Suffice to say, there are many problems of estimation bias and misspecification that can arise.
Further, most studies end up with a significantly and large ‘unexplained residual’, which means in English that a large portion of the variation in trade flows is not explained by the ‘gravity’ variables.
We should thus be cautious in assessing any conclusions that arise from these studies.
After all, gravity analysis predicted an almost catastrophic collapse of the British economy after the 2016 Referendum, which clearly didn’t happen.
The researchers considered various levels of disintegration of the European project and the estimated consequences for national income generation, production and trade.
So they seek to answer:
… how much lower the growth in trade, production and value would have been if individual steps of the integration had not taken place.
The stages of disintegration are:
1. “collapse of the European Customs Union” – back into WTO allowed tariffs.
2. “Dismantling of the European Single Market” – back to “the introduction of non-tariff trade barriers”.
3. “Dissolution of the Eurozone” – so abandonment of the common currency.
4. “Breakup of the Schengen Agreement” – border controls reimposed.
5. “Undoing all regional free trade agreements (RTAs) between the EU and third countries in force in 2014”.
6. “Complete collapse of all European integration steps”.
7. “Complete EU dissolution and additionally termination of all net fiscal transfer payments between EU members”.
Essentially, they trace the impacts of the ‘disruption’ to intra-EU trade of these stages.
In terms of the “impact on income” they find that:
Real consumption effects differ vastly across countries and integration agreements.
For the abandonment of the Eurozone they conclude:
… we find negative effects for all member states. However, only in the case of Luxembourg (-2.53%) and Germany (-0.7%) are the effects statistically significant … Countries outside Europe are hardly affected.
I will come back to what this means soon.
The following graph used data from their Table 2 – “Changes in real consumption in %, baseline year 2014”.
The red bars denote the results where the statistical significance is at the 10 per cent level (I will explain).
The average effect is only 0.4 points and that is distorted by the estimates for Luxembourg and Malta. If we exclude those nations the average impact i only 0.3 points.
So very small in fact.
But several points should be made.
1. For all but four nations (Germany, Hungary, Luxembourg and Turkey) the results are negative. Why? Because in statistical terms, the rest of the estimates are no different than zero, given they were not found to be statistically significant.
2. Even then, the level of statistical significance that is used is 10 per cent confidence whereas it is more standard to impose a tougher test of significance using the 5 per cent level.
Which nations would have shown up to be significant at that level?
3. Overall, given those points, these results, in as far as we can accept the limitations of the techniques used, reveal that a break up of the Eurozone would have fairly minimal impacts.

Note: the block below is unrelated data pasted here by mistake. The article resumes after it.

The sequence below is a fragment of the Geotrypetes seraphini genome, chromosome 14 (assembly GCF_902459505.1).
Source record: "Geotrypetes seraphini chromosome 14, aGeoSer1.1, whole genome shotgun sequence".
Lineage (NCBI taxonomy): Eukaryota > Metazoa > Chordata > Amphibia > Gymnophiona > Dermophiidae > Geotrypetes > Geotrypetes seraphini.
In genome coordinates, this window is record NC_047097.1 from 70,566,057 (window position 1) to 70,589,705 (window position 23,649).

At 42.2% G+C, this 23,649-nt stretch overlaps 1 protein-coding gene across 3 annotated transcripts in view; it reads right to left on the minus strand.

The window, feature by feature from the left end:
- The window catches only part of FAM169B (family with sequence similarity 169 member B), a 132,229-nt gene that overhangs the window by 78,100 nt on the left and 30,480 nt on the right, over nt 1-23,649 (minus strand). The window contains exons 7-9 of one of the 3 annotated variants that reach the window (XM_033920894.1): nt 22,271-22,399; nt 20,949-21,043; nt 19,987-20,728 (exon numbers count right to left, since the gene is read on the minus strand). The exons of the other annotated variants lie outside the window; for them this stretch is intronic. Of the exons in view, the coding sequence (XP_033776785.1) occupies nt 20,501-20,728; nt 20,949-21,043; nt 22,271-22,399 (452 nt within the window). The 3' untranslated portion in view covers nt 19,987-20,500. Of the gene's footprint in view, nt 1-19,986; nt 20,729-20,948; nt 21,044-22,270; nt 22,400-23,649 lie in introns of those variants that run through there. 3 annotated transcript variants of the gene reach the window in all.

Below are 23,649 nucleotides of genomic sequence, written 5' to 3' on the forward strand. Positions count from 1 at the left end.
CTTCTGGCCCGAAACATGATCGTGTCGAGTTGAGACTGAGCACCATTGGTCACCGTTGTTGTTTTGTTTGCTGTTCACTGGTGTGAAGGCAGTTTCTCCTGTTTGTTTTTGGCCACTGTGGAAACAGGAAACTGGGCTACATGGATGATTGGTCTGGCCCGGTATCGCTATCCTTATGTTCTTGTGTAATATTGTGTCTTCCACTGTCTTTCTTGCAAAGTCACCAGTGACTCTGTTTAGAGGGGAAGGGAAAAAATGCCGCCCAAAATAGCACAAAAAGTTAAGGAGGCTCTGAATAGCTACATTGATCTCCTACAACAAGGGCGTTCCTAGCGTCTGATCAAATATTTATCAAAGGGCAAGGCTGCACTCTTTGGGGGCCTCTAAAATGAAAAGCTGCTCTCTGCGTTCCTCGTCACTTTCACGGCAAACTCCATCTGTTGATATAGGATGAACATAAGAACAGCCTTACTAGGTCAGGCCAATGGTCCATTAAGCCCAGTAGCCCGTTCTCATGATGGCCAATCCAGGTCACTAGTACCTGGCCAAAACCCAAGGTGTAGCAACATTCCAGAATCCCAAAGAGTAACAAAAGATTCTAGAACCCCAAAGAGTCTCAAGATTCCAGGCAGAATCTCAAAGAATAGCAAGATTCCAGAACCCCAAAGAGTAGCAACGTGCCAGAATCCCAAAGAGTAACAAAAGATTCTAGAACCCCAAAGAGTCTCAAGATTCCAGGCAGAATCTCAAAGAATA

Moreover, the gravity model approach gives the conjectures in the study the best chance of getting significant results both in statistical and quantitative terms.
That is, it will give the worst case scenario for the break up of the Eurozone.
The fact that the impacts detected are minor and most not significantly different from zero is a very interesting result that the mainstream media and the technocrats in Brussels will not be advertising very broadly.
We should also note that the simulations are rather biased towards getting large negative results given they do not anticipate any use of the increased domestic policy scope that would come from restoring each nation’s currency.
If a nation just exits the Eurozone and continues to offer the same sort of ‘Brussels approved’ policy options then, of course, the impacts will likely be negative.
But that will come mainly from the policy stance and might be exacerbated to some degree by the increased costs arising from the exit (the so-called transaction costs).
However, if a nation was to exit, restore their own currency, and then pursue a full employment strategy and invest significantly in restoring public infrastructure etc, then I would conclude that the nation will benefit in material terms over time.
Even if the currency depreciated somewhat, that adjustment would be finite and help offset any unit cost differentials between that nation and other stronger export nations.
Of course, initially, it would be likely that the currency would appreciate given that it would be in short supply in the foreign exchange market and remain that way for some time.
There are many problems with this type of analysis.
But the point to remember is that they give pro-Europe narratives the best chance of delivering supportive empirical results.
A technician (such as myself) can see through the limitations, particularly the sparseness of the counter factual (no policy responses using currency sovereignty seem to have been simulated).
But even if we take the results on their face value, their estimates of the damage that abandoning the Eurozone would have on income and real consumption are minimal to say the least and mostly indistinguishable from zero.
Juxtapose that with the official line from the mainstream economists, the IMF, and the European Commission, and you encounter the world of dissonance – hype and hegemonic defence versus reality.
I am still one that considers the only viable future for the 20 Member States is to exit the EMU, restore their own currency sovereignty, and then negotiate inter-governmental agreements at the European level (by abandoning the neoliberal treaties) to deal with matters that can best be handled at the higher than national scale.
That is enough for today!
(c) Copyright 2023 William Mitchell. All Rights Reserved.